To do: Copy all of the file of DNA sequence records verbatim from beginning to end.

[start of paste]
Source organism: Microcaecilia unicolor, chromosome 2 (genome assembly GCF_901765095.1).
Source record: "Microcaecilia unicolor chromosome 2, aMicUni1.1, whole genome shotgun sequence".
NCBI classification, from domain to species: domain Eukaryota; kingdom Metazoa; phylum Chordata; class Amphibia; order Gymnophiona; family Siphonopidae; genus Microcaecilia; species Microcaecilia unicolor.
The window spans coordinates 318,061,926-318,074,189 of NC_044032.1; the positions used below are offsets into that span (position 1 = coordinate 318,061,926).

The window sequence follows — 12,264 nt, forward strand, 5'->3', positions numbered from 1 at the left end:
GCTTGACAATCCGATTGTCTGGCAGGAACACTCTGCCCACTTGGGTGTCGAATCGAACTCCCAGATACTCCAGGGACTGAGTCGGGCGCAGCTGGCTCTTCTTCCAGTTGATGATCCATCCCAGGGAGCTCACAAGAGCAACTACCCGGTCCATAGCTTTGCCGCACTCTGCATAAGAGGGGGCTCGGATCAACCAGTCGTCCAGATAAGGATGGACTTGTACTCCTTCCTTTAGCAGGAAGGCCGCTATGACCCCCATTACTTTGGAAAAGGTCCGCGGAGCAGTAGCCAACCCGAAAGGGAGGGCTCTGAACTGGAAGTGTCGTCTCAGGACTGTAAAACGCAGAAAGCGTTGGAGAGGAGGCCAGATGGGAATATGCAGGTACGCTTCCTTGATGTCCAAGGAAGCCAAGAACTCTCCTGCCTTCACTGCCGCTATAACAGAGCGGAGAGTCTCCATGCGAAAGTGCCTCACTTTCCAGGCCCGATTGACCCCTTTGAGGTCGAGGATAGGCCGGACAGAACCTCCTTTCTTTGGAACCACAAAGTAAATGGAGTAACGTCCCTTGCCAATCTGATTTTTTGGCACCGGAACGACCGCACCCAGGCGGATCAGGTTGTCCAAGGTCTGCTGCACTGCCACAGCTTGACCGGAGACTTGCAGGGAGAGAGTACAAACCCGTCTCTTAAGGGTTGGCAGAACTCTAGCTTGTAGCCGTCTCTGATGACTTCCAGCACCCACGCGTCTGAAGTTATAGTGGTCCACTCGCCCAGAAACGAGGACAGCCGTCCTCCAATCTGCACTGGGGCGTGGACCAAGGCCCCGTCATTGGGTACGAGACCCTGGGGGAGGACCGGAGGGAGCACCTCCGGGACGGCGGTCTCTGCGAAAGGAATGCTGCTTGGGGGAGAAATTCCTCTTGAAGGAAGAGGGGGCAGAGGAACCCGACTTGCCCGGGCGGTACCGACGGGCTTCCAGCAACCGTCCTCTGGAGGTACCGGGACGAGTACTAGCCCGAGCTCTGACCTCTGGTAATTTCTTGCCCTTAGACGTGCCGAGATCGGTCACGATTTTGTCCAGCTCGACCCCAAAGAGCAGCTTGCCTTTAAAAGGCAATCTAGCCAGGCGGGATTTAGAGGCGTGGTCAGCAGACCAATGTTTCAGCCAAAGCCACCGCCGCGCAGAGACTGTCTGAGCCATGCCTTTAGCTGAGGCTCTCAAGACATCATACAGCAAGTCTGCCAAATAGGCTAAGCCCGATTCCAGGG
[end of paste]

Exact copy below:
Source organism: Microcaecilia unicolor, chromosome 2 (genome assembly GCF_901765095.1).
Source record: "Microcaecilia unicolor chromosome 2, aMicUni1.1, whole genome shotgun sequence".
NCBI classification, from domain to species: domain Eukaryota; kingdom Metazoa; phylum Chordata; class Amphibia; order Gymnophiona; family Siphonopidae; genus Microcaecilia; species Microcaecilia unicolor.
The window spans coordinates 318,061,926-318,074,189 of NC_044032.1; the positions used below are offsets into that span (position 1 = coordinate 318,061,926).

The window sequence follows — 12,264 nt, forward strand, 5'->3', positions numbered from 1 at the left end:
GCTTGACAATCCGATTGTCTGGCAGGAACACTCTGCCCACTTGGGTGTCGAATCGAACTCCCAGATACTCCAGGGACTGAGTCGGGCGCAGCTGGCTCTTCTTCCAGTTGATGATCCATCCCAGGGAGCTCACAAGAGCAACTACCCGGTCCATAGCTTTGCCGCACTCTGCATAAGAGGGGGCTCGGATCAACCAGTCGTCCAGATAAGGATGGACTTGTACTCCTTCCTTTAGCAGGAAGGCCGCTATGACCCCCATTACTTTGGAAAAGGTCCGCGGAGCAGTAGCCAACCCGAAAGGGAGGGCTCTGAACTGGAAGTGTCGTCTCAGGACTGTAAAACGCAGAAAGCGTTGGAGAGGAGGCCAGATGGGAATATGCAGGTACGCTTCCTTGATGTCCAAGGAAGCCAAGAACTCTCCTGCCTTCACTGCCGCTATAACAGAGCGGAGAGTCTCCATGCGAAAGTGCCTCACTTTCCAGGCCCGATTGACCCCTTTGAGGTCGAGGATAGGCCGGACAGAACCTCCTTTCTTTGGAACCACAAAGTAAATGGAGTAACGTCCCTTGCCAATCTGATTTTTTGGCACCGGAACGACCGCACCCAGGCGGATCAGGTTGTCCAAGGTCTGCTGCACTGCCACAGCTTGACCGGAGACTTGCAGGGAGAGAGTACAAACCCGTCTCTTAAGGGTTGGCAGAACTCTAGCTTGTAGCCGTCTCTGATGACTTCCAGCACCCACGCGTCTGAAGTTATAGTGGTCCACTCGCCCAGAAACGAGGACAGCCGTCCTCCAATCTGCACTGGGGCGTGGACCAAGGCCCCGTCATTGGGTACGAGACCCTGGGGGAGGACCGGAGGGAGCACCTCCGGGACGGCGGTCTCTGCGAAAGGAATGCTGCTTGGGGGAGAAATTCCTCTTGAAGGAAGAGGGGGCAGAGGAACCCGACTTGCCCGGGCGGTACCGACGGGCTTCCAGCAACCGTCCTCTGGAGGTACCGGGACGAGTACTAGCCCGAGCTCTGACCTCTGGTAATTTCTTGCCCTTAGACGTGCCGAGATCGGTCACGATTTTGTCCAGCTCGACCCCAAAGAGCAGCTTGCCTTTAAAAGGCAATCTAGCCAGGCGGGATTTAGAGGCGTGGTCAGCAGACCAATGTTTCAGCCAAAGCCACCGCCGCGCAGAGACTGTCTGAGCCATGCCTTTAGCTGAGGCTCTCAAGACATCATACAGCAAGTCTGCCAAATAGGCTAAGCCCGATTCCAGGG